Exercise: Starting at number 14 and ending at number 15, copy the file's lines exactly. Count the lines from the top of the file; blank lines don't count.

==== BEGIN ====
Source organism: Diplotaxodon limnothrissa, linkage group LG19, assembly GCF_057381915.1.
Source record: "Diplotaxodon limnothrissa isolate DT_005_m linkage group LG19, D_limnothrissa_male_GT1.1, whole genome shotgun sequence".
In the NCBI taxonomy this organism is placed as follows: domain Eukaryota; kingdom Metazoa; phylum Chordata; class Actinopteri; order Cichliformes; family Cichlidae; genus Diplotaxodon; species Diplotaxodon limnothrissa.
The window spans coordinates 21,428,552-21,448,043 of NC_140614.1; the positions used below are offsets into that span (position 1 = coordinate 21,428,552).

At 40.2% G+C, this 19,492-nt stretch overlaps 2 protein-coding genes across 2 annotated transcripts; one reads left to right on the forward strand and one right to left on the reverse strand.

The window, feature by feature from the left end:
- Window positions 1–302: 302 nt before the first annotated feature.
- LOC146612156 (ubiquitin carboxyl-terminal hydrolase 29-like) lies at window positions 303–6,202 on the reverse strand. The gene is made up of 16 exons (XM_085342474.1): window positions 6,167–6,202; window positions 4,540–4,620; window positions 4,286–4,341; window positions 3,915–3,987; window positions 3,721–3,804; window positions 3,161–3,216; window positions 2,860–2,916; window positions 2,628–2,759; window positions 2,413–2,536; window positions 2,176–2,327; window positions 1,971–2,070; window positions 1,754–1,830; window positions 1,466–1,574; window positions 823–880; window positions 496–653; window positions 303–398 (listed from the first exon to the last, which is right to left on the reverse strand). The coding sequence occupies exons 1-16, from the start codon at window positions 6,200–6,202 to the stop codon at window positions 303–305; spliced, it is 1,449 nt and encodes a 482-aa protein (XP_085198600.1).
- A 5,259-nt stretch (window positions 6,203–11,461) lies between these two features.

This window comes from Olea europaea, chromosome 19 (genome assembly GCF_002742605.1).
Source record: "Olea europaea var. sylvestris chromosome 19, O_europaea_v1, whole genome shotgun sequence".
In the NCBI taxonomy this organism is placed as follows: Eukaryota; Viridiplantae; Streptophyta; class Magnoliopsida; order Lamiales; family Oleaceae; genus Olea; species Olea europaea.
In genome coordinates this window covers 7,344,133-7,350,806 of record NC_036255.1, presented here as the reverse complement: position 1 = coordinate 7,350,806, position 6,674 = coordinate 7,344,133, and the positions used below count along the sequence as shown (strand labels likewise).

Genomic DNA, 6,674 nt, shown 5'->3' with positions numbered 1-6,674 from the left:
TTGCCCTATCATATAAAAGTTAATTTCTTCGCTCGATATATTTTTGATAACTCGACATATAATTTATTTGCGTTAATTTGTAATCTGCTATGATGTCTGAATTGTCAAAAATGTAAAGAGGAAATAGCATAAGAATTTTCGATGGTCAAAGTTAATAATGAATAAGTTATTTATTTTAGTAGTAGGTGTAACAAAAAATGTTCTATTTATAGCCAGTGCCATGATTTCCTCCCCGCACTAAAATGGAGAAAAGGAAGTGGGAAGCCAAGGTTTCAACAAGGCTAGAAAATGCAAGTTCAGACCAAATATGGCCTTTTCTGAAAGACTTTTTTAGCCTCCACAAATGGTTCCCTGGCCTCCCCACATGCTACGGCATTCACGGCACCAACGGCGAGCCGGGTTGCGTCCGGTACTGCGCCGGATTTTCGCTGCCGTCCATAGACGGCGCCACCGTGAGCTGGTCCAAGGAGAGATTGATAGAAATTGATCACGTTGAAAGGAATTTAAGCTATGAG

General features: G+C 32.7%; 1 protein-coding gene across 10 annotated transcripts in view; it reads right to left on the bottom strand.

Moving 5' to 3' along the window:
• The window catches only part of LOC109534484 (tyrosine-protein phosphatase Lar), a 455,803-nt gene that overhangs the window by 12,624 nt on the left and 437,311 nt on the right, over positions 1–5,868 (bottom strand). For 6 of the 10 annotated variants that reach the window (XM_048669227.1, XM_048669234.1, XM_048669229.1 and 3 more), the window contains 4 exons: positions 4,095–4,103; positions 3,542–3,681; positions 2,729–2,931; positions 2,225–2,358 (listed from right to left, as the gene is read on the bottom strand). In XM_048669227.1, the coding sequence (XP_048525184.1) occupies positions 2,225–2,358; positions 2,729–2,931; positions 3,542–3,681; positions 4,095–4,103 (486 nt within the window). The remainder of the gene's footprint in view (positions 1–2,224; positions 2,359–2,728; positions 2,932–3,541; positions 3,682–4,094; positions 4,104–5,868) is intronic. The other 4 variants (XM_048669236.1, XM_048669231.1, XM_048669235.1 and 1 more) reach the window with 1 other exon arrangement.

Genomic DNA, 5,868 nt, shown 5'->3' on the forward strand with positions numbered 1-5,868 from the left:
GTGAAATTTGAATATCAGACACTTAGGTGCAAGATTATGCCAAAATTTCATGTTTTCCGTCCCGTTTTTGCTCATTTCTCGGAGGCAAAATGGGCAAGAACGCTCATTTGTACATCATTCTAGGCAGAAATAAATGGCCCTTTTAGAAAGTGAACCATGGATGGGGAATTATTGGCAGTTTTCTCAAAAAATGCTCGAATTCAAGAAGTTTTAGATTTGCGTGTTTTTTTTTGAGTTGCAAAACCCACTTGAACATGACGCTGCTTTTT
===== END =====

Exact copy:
Genomic DNA, 6,674 nt, shown 5'->3' with positions numbered 1-6,674 from the left:
TTGCCCTATCATATAAAAGTTAATTTCTTCGCTCGATATATTTTTGATAACTCGACATATAATTTATTTGCGTTAATTTGTAATCTGCTATGATGTCTGAATTGTCAAAAATGTAAAGAGGAAATAGCATAAGAATTTTCGATGGTCAAAGTTAATAATGAATAAGTTATTTATTTTAGTAGTAGGTGTAACAAAAAATGTTCTATTTATAGCCAGTGCCATGATTTCCTCCCCGCACTAAAATGGAGAAAAGGAAGTGGGAAGCCAAGGTTTCAACAAGGCTAGAAAATGCAAGTTCAGACCAAATATGGCCTTTTCTGAAAGACTTTTTTAGCCTCCACAAATGGTTCCCTGGCCTCCCCACATGCTACGGCATTCACGGCACCAACGGCGAGCCGGGTTGCGTCCGGTACTGCGCCGGATTTTCGCTGCCGTCCATAGACGGCGCCACCGTGAGCTGGTCCAAGGAGAGATTGATAGAAATTGATCACGTTGAAAGGAATTTAAGCTATGAG